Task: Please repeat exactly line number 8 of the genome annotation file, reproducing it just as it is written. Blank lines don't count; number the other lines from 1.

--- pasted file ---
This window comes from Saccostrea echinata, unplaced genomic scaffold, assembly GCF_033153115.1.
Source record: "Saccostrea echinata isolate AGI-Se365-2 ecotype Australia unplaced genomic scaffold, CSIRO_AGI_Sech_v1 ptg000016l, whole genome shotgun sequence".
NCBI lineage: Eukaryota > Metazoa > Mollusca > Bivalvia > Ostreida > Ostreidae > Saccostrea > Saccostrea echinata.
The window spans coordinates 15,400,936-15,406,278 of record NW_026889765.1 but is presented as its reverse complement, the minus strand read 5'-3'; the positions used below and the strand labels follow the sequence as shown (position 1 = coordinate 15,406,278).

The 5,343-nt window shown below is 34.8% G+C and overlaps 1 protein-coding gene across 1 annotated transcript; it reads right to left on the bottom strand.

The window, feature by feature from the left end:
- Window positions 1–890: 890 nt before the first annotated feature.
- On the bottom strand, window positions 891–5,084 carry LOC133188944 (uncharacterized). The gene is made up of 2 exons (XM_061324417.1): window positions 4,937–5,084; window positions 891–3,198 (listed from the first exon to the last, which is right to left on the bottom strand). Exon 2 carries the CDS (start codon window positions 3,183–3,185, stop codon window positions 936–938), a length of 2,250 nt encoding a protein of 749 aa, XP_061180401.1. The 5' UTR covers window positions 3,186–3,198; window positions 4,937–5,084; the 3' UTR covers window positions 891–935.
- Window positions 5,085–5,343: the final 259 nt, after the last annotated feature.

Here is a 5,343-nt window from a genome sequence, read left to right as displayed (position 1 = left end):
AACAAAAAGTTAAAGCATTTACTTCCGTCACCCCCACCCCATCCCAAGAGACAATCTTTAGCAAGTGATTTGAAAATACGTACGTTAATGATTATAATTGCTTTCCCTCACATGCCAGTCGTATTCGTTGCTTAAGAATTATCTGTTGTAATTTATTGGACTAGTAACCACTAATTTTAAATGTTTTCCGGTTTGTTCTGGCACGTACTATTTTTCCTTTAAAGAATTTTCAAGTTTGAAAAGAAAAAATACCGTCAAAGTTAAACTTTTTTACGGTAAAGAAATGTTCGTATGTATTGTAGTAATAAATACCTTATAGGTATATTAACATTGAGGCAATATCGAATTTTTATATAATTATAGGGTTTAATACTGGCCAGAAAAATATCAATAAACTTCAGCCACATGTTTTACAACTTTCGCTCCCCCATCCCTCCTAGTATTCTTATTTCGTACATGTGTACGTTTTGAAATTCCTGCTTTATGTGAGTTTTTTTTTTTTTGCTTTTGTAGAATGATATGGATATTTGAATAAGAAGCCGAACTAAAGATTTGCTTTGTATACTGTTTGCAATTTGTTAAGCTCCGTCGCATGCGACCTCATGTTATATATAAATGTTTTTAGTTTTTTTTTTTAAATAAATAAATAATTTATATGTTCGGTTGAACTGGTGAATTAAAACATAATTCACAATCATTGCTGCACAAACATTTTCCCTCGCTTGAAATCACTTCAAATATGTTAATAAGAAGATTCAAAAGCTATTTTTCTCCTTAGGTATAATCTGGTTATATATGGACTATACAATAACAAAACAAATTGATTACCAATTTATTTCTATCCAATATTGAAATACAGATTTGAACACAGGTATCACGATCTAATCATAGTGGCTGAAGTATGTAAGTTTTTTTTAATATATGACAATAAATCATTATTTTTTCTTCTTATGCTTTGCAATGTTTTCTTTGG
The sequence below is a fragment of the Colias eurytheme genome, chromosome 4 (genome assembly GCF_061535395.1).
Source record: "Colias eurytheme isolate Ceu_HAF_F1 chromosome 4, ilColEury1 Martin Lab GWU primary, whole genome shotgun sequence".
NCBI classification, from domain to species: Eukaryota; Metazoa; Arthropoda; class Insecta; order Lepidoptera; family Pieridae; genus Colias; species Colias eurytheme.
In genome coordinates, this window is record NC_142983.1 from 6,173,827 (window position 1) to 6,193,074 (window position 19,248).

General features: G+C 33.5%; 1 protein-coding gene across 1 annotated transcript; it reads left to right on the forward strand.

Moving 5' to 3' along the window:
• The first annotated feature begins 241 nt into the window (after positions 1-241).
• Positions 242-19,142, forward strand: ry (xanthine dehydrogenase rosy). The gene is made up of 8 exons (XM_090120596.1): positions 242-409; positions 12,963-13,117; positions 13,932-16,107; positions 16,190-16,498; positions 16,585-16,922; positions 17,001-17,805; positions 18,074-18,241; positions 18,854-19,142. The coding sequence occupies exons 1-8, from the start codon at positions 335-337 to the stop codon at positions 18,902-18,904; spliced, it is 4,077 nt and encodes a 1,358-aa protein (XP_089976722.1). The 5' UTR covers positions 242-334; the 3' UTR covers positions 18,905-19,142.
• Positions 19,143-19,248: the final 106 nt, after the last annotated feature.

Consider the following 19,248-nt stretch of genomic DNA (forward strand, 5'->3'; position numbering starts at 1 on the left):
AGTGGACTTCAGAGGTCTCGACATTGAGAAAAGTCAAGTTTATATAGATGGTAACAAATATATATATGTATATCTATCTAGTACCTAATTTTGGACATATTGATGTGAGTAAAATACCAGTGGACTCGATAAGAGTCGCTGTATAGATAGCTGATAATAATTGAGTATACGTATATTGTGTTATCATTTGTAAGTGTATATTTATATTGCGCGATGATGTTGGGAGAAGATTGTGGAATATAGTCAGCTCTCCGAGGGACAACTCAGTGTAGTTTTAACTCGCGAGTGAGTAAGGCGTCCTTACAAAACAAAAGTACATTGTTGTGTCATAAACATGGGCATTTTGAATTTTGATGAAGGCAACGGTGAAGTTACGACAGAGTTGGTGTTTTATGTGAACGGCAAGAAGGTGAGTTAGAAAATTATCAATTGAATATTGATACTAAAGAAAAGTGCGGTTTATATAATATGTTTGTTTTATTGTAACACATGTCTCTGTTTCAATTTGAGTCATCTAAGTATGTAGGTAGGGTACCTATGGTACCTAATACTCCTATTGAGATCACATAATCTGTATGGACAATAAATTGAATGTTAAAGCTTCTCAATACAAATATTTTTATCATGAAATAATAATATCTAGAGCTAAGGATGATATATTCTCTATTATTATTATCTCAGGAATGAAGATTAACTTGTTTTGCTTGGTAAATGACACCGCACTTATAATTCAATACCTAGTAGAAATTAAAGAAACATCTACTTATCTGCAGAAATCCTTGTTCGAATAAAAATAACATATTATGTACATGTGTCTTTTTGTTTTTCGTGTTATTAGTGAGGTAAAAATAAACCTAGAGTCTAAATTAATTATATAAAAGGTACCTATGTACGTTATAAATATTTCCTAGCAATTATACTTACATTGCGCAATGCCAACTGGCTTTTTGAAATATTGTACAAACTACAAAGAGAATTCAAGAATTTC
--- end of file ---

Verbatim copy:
- On the bottom strand, window positions 891–5,084 carry LOC133188944 (uncharacterized). The gene is made up of 2 exons (XM_061324417.1): window positions 4,937–5,084; window positions 891–3,198 (listed from the first exon to the last, which is right to left on the bottom strand). Exon 2 carries the CDS (start codon window positions 3,183–3,185, stop codon window positions 936–938), a length of 2,250 nt encoding a protein of 749 aa, XP_061180401.1. The 5' UTR covers window positions 3,186–3,198; window positions 4,937–5,084; the 3' UTR covers window positions 891–935.